Michael Corcho of Foga Road High School displays some of his art at the Liguanea Art Festival in Jamaica.
Photo by Kevin Williams

For the love of art, more than 110 artists participated in the 12th Liguanea Arts Festival held at the Liguanea Plaza, Kingston, Jamaica on Sunday, Dec. 4.

This premier event attracted top Jamaican artists to display their best works in fine art and photography. Alethia Barker served as coordinator for the event.

Graphic artist Mark Weinberger, a member of the management team who has been with the Liguanea Arts Festival for 11 years, produced the art catalog with all the artists represented in the book. “It is a great souvenir, keepsake and reference for people if they want to get in touch with an artist,” he said.

He explained that June and Tony Wong, owners of the Liguanea Plaza, created this event. “Tony was in a photography club and he wanted a place where the members could display their photography and where the community could come and talk to the photographers about their work,” he said.

Weinberger said Tony’s wife suggested “we have the plaza, why don’t we do something out here.” He said in the first year it was artists as well as photographers who participated. “It was a big hit and people said you must do it again. That second year they did it again and that is when I saw a supplement in the newspaper and I said the supplement is not doing the event justice even though the Gleaner newspaper is a great sponsor every year we have been here, but we should do our own catalog,” said the graphic artist.

The organizers had to find a way to pay for the catalog and they were able to garner support from the suppliers of the pharmacy and the general food supermarket located in the plaza.

“They all felt it was a great idea. So it became more of a food event, photography and fine art and we even had entertainment. We put on little shows and then we found that was distracting because the artist would say, ‘I have a tent here and I am trying to sell my art and you are distracting people by having shows,’” said Weinberger. He added, “So it kind of morphed. I always wanted it to be a juried show so the art would have been of good quality. We can say it has become an institution and it is the largest outdoor art show in the Caribbean.”

“Nobody does it the way we do it and nobody does it in the size. We have 120 artists this year. We do not have that many booths but we have double ups and clubs. And we also have young people sponsored by the Institute of Jamaica, one of the oldest established museum groups that help promote art,” said Weinberger.

Jezeel Martin who assisted the Festival Committee team in social media said, “We find that in Jamaica, and I think in the Caribbean at large, not much focus is placed on the visual arts, and our artists are left out.” He noted there were not many avenues where kids learning art could showcase their work. “Although it is something small, it is an effort to expose these artists, to connect them with their potential clients. One of the mandatory requirements is that no artist shall exhibit without being present at the event. It gives patrons an opportunity to speak one on one with the artist.”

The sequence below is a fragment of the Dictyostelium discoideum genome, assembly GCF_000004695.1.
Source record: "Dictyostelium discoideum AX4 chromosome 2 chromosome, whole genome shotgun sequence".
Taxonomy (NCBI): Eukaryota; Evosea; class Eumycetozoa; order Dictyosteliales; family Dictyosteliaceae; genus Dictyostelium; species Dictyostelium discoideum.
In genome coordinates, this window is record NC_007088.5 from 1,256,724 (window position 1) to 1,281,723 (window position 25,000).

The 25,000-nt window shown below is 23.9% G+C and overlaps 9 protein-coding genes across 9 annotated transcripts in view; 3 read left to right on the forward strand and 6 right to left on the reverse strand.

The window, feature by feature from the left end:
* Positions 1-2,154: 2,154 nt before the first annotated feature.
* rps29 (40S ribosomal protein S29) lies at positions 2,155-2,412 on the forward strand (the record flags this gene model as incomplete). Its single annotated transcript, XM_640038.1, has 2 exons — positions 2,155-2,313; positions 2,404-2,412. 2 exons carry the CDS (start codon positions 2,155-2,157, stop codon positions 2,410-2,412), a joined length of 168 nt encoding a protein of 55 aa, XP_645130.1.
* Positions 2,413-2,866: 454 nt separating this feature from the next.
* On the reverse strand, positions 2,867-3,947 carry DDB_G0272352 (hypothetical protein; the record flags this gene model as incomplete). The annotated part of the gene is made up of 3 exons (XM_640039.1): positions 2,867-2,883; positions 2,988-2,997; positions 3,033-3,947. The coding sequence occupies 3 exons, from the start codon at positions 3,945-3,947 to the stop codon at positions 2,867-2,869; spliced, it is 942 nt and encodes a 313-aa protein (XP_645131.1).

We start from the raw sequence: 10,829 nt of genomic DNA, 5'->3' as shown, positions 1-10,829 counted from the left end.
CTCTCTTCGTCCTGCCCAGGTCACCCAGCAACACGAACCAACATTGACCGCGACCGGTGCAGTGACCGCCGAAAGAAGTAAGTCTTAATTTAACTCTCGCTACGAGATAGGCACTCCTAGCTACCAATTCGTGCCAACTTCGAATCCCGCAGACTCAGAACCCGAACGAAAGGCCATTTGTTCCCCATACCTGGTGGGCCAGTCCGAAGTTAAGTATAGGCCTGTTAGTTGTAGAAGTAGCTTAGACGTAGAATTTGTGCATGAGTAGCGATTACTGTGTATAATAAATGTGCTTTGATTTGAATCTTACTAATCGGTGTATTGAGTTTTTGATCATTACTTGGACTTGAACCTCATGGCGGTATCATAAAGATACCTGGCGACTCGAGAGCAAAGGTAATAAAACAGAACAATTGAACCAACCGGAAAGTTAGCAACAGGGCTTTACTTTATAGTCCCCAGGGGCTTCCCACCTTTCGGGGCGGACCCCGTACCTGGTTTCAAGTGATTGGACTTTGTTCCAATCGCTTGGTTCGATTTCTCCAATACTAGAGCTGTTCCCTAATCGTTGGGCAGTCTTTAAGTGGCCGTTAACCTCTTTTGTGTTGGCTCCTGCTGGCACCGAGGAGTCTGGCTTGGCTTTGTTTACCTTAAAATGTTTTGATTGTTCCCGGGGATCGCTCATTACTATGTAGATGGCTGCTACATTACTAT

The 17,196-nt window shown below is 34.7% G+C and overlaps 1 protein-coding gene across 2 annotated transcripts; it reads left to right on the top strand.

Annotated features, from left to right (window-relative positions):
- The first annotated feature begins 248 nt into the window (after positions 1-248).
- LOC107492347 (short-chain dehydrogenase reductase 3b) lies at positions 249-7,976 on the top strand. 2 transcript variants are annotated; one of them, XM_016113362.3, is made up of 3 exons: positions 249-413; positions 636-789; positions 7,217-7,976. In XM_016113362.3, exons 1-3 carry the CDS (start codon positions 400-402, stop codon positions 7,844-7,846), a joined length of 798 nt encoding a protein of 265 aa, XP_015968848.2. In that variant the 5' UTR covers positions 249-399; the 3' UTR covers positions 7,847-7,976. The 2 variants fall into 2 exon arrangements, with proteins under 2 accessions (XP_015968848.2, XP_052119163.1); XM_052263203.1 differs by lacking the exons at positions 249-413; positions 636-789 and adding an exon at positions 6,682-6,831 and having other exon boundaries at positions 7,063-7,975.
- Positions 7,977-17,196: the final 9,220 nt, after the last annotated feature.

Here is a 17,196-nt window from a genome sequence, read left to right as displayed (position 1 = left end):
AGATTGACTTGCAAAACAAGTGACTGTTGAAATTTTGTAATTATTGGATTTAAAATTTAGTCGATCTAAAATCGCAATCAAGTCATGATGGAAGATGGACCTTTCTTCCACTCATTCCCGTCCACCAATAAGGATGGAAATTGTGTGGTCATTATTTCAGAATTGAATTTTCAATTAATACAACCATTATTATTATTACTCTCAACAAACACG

Artist Paul Blackwood who has been practicing his craft for 34 years said he began his journey on June 20, 1982 on Trafalgar Road, New Kingston

He said he did not have any formal training but learned to paint at a cooperative which was formed in 1979 and became a member in 1982. “It has been a fantastic ride. That’s the best thing that have happened to me,” he said. “Career wise it’s fulfilling, gratifying and God is just good.”

Blackwood said he used to love art while in school. He said several of his friends in school wanted him to help them with their art and at times he was unable to finish his own work in class. He said his teacher recognised his potential and took the class on a trip from Westmoreland to Kingston to the National Gallery and the Olympiad Gallery. He said as a country boy he loves the country houses and landscapes that’s all around him.

Photographer Shawn Murray said although he has no formal training, he is a bit of a perfectionist and that he has an obsession for capturing landscapes as best as possible. “It is a bit painstaking at times but I like the results that I get from it despite the sleepless hours it puts me through,” he said.

“I have a passion for capturing Jamaican landscapes. I have a personal mission to capture Jamaica and inspire Jamaicans and foreigners alike to come to Jamaica.” He said he has been taking pictures for six years now. He explained that this was a side hobby but works in information technology full time. “I hope in the near future I will make the full switch.”

Gene Pearson’s work has for many years been admired by artists and collectors. His art has an elemental beauty causing many of his followers to collect more than one piece. The former Jamaica School of Art lecturer paints and sketches, but it is his signature Nubian masks and heads for which he has become known internationally.

Pearson’s creative career, spanning four decades, has seen his art placed in many of the fine homes and galleries of the world.

As a backdrop to the art exhibition, there was an entertainment package with soothing music and cultural performances from the Akwaaba Drummers and JCDC 2016 Gold Medalists… all spiced with tasty Jamaican food. A Silent Auction was held to support selected charities in the Liguanea community.

Jamaica Tourist Board sponsored the press trip to cover the event.

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